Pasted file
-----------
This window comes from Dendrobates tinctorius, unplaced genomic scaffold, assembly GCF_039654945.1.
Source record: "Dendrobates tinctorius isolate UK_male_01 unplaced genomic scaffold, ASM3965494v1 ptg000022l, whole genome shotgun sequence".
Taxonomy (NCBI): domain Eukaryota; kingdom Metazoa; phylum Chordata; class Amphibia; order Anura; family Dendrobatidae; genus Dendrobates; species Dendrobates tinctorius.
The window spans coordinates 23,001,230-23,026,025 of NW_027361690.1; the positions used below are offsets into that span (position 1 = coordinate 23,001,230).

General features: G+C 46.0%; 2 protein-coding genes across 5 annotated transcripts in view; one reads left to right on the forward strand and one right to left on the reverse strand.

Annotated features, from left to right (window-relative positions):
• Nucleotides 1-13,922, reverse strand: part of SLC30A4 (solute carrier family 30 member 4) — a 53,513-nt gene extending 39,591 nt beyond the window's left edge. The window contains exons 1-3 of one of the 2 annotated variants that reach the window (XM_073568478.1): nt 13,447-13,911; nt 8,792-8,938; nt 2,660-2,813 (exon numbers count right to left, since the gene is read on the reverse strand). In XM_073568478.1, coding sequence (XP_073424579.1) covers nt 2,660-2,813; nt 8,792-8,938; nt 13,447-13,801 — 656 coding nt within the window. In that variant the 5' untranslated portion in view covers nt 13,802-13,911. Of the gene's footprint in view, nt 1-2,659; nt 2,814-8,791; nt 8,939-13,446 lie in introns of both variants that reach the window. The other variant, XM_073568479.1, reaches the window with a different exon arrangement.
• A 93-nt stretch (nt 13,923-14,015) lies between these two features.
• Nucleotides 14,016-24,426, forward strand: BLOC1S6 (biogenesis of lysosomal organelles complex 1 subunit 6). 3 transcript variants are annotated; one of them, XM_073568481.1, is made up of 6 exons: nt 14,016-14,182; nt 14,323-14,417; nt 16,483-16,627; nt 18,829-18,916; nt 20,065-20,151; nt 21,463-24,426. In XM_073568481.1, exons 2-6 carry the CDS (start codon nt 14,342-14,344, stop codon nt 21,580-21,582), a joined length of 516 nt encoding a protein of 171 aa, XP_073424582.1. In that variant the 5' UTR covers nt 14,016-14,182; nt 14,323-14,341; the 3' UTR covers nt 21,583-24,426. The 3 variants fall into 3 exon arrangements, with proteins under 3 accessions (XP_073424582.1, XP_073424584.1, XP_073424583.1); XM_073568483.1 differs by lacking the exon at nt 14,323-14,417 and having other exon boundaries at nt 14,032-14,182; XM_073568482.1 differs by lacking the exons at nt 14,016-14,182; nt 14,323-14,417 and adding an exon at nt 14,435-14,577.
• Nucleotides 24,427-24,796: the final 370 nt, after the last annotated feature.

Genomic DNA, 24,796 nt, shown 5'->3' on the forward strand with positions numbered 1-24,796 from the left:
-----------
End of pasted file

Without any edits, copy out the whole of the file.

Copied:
This window comes from Dendrobates tinctorius, unplaced genomic scaffold, assembly GCF_039654945.1.
Source record: "Dendrobates tinctorius isolate UK_male_01 unplaced genomic scaffold, ASM3965494v1 ptg000022l, whole genome shotgun sequence".
Taxonomy (NCBI): domain Eukaryota; kingdom Metazoa; phylum Chordata; class Amphibia; order Anura; family Dendrobatidae; genus Dendrobates; species Dendrobates tinctorius.
The window spans coordinates 23,001,230-23,026,025 of NW_027361690.1; the positions used below are offsets into that span (position 1 = coordinate 23,001,230).

General features: G+C 46.0%; 2 protein-coding genes across 5 annotated transcripts in view; one reads left to right on the forward strand and one right to left on the reverse strand.

Annotated features, from left to right (window-relative positions):
• Nucleotides 1-13,922, reverse strand: part of SLC30A4 (solute carrier family 30 member 4) — a 53,513-nt gene extending 39,591 nt beyond the window's left edge. The window contains exons 1-3 of one of the 2 annotated variants that reach the window (XM_073568478.1): nt 13,447-13,911; nt 8,792-8,938; nt 2,660-2,813 (exon numbers count right to left, since the gene is read on the reverse strand). In XM_073568478.1, coding sequence (XP_073424579.1) covers nt 2,660-2,813; nt 8,792-8,938; nt 13,447-13,801 — 656 coding nt within the window. In that variant the 5' untranslated portion in view covers nt 13,802-13,911. Of the gene's footprint in view, nt 1-2,659; nt 2,814-8,791; nt 8,939-13,446 lie in introns of both variants that reach the window. The other variant, XM_073568479.1, reaches the window with a different exon arrangement.
• A 93-nt stretch (nt 13,923-14,015) lies between these two features.
• Nucleotides 14,016-24,426, forward strand: BLOC1S6 (biogenesis of lysosomal organelles complex 1 subunit 6). 3 transcript variants are annotated; one of them, XM_073568481.1, is made up of 6 exons: nt 14,016-14,182; nt 14,323-14,417; nt 16,483-16,627; nt 18,829-18,916; nt 20,065-20,151; nt 21,463-24,426. In XM_073568481.1, exons 2-6 carry the CDS (start codon nt 14,342-14,344, stop codon nt 21,580-21,582), a joined length of 516 nt encoding a protein of 171 aa, XP_073424582.1. In that variant the 5' UTR covers nt 14,016-14,182; nt 14,323-14,341; the 3' UTR covers nt 21,583-24,426. The 3 variants fall into 3 exon arrangements, with proteins under 3 accessions (XP_073424582.1, XP_073424584.1, XP_073424583.1); XM_073568483.1 differs by lacking the exon at nt 14,323-14,417 and having other exon boundaries at nt 14,032-14,182; XM_073568482.1 differs by lacking the exons at nt 14,016-14,182; nt 14,323-14,417 and adding an exon at nt 14,435-14,577.
• Nucleotides 24,427-24,796: the final 370 nt, after the last annotated feature.

Genomic DNA, 24,796 nt, shown 5'->3' on the forward strand with positions numbered 1-24,796 from the left: